Materials and Methods Top


A retrospective analysis of data collected from clinical records of 3000 female patients of age 18–49, of which 1564 were symptomatic and 1436 were asymptomatic, over a period of 12 months (July 2014 to June 2015), was carried out at Institute of Venereology, Madras Medical College and Rajiv Gandhi Government General Hospital, Chennai. Asymptomatic patients included in the study are those patients who were referred from other departments in our hospital for screening and symptomatic patients are those who presented with complaints of vaginal discharge.

Inclusion criteria

  • Females of age 18–48 attending Institute of Venereology for screening
  • Those who were willing for speculum examination.


Exclusion criteria

  • Those who were not consenting to speculum examination
  • Women who were menstruating
  • Women who were pregnant.


Consecutive patients who satisfied the inclusion criteria were included in the study, and others were excluded from the study. Detailed history, demographical data, and clinical features were recorded from all the patients. Lab investigation reports of all patients [Table 1] including Gram-stain, Wet mount for normal saline and 10% potassium hydroxide, vaginal pH test, and amine test were also recorded. The data collected were analyzed statistically to know the prevalence of bacterial vaginosis, vaginal candidiasis, and trichomoniasis among asymptomatic patients.
Table 1: Microscopic examination profile of study participants

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   Results Top


In the study period, 4372 females attended the female STD clinic. Of these, 3000 (68.61%) fulfilled the inclusion criteria and were included in the study. In our study population, the overall most common reproductive tract infection was bacterial vaginosis among the three diseases studied. Next common infection in our study group was vaginal candidiasis and the least common among our study group was trichomoniasis. Out of all the patients who tested positive for any of the above listed 3 conditions, 59.59% (470/792) patients had bacterial vaginosis. About 14.65% (235/792) were suffering from vaginal candidiasis and 10.9% (87/792) were suffering from trichomoniasis. Out of the total study population who were tested for any of the three conditions mentioned, 15.67% (470/3000) were diagnosed with bacterial vaginosis, 7.83% (235/3000) were suffering from vaginal candidiasis, and 2.9% (87/3000) were suffering from trichomoniasis.

In our study group, 48.37% (228/470) of bacterial vaginosis patients were asymptomatic. Nearly 45.38% (116/235) vaginal candidiasis patients were asymptomatic and 30.35% (26/87) of trichomoniasis patients were asymptomatic as shown in [Figure 1]. The majority of patients affected belonged to the age group 26–35 years [Figure 2], [Figure 3], [Figure 4]. [Figure 2], [Figure 3], [Figure 4] show age-wise prevalence of bacterial vaginosis, vaginal candidiasis, and trichomoniasis, respectively.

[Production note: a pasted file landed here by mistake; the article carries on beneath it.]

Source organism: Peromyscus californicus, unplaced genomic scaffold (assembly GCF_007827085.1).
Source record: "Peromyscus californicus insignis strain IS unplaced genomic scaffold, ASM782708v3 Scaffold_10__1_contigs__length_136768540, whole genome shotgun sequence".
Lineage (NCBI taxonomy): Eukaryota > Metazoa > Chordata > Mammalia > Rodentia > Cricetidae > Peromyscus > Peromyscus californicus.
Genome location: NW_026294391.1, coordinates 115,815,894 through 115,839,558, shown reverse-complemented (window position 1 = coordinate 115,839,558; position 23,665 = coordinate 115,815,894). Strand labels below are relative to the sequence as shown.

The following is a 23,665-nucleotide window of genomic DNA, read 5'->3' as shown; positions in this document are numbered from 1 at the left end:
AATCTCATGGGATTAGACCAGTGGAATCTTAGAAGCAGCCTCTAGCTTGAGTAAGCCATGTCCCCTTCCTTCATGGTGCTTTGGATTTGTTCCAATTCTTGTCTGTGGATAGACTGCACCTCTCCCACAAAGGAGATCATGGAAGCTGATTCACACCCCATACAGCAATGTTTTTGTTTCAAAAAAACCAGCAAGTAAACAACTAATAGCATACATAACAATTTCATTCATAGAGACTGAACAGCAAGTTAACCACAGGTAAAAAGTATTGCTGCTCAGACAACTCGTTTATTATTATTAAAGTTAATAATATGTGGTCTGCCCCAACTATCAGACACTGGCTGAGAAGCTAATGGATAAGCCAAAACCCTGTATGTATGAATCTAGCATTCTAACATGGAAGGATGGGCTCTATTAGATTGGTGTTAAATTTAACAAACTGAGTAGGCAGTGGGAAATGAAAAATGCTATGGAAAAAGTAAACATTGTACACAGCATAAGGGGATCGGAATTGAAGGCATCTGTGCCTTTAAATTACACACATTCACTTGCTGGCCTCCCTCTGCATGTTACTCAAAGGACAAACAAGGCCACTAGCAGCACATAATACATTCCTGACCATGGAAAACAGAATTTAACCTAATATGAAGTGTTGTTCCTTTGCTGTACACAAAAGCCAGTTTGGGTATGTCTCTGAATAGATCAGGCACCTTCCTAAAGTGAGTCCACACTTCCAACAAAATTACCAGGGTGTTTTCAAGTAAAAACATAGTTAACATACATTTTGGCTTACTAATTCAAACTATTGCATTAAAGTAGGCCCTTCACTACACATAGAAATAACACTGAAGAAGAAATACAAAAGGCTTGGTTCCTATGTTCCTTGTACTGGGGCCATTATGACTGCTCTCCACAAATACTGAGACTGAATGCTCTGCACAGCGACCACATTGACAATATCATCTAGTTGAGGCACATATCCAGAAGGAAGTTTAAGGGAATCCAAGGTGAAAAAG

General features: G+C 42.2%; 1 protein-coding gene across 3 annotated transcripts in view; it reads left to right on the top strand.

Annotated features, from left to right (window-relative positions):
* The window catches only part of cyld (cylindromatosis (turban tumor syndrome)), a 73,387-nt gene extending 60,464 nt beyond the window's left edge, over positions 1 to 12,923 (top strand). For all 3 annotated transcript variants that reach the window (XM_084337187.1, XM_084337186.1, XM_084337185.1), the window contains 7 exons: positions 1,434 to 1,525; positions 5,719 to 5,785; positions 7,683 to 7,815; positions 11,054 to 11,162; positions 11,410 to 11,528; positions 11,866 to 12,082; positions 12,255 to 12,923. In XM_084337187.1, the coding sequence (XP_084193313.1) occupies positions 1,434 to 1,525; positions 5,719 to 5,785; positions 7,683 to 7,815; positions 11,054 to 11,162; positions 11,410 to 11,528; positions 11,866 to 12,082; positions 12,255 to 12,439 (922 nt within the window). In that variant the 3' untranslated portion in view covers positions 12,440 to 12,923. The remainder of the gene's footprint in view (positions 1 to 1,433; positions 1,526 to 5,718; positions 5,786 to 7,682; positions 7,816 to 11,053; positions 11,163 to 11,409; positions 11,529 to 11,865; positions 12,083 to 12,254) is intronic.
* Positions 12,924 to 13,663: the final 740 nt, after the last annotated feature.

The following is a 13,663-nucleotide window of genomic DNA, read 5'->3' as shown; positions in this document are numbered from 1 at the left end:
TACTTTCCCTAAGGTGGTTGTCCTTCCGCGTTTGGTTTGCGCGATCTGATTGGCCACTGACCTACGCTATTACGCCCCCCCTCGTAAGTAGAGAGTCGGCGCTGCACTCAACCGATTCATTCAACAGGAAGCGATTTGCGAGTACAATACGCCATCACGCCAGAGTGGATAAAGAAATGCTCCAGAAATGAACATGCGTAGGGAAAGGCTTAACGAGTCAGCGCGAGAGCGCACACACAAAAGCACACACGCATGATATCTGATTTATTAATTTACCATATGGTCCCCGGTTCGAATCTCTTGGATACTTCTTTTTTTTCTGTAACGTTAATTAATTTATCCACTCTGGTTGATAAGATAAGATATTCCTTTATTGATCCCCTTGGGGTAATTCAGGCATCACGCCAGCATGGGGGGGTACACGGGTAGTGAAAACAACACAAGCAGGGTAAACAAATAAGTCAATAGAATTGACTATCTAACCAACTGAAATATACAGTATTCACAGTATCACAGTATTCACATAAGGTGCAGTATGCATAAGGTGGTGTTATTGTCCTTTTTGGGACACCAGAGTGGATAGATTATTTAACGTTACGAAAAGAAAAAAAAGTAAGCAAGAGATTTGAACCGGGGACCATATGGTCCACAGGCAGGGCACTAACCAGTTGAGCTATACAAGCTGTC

Figure 1: Prevalence of diseases in study group

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Figure 2: Age-wise prevalence of bacterial vaginosis in study group

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Figure 3: Age-wise prevalence of vaginal candidiasis in study group

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Figure 4: Age-wise prevalence of trichomoniasis in study group

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A total of 100 patients had coinfections in the study group. Of which bacterial vaginosis with trichomoniasis was the most common associated infection found in our study group. It accounted for nearly 46% (46/100) cases. Next commonly observed coinfection was bacterial vaginosis with candidiasis which accounted for 38% (38/100) cases. All the three diseases studied were present in 1% (1/100) of cases [Figure 5].
Figure 5: Prevalence of coinfections in study group

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   Discussion Top


Vaginal discharge is one of most frequent gynecological problems encountered in females, especially during their reproductive stage.[7] Vaginal discharge is a common health problem among women in the reproductive age. It is usually neglected by women making the diagnosis more difficult.

Bacterial vaginosis is characterized by replacement of normal lactobacillus flora with anaerobic and facultative bacteria overgrowth associated with rise in pH >4.5. Bacterial vaginosis was found to be the most common cause of vaginal discharge in our study; there are a few studies where a higher prevalence of bacterial vaginosis was reported. Bhalla et al., New Delhi, studied on the prevalence of bacterial vaginosis among women in Delhi [8] and Mathew et al., Kanchipuram, studied on the microbiological profile of vaginosis among women of the reproductive age group.[9] According to Bhalla et al. study done in New Delhi, bacterial vaginosis was diagnosed in 32.8% subjects. A high percentage (31.2%) though asymptomatic was found to have bacterial vaginosis. According to Renu et al. study, bacterial vaginosis was found to be the most prevalent (36.4%) form of vaginosis which affected women of the reproductive age group.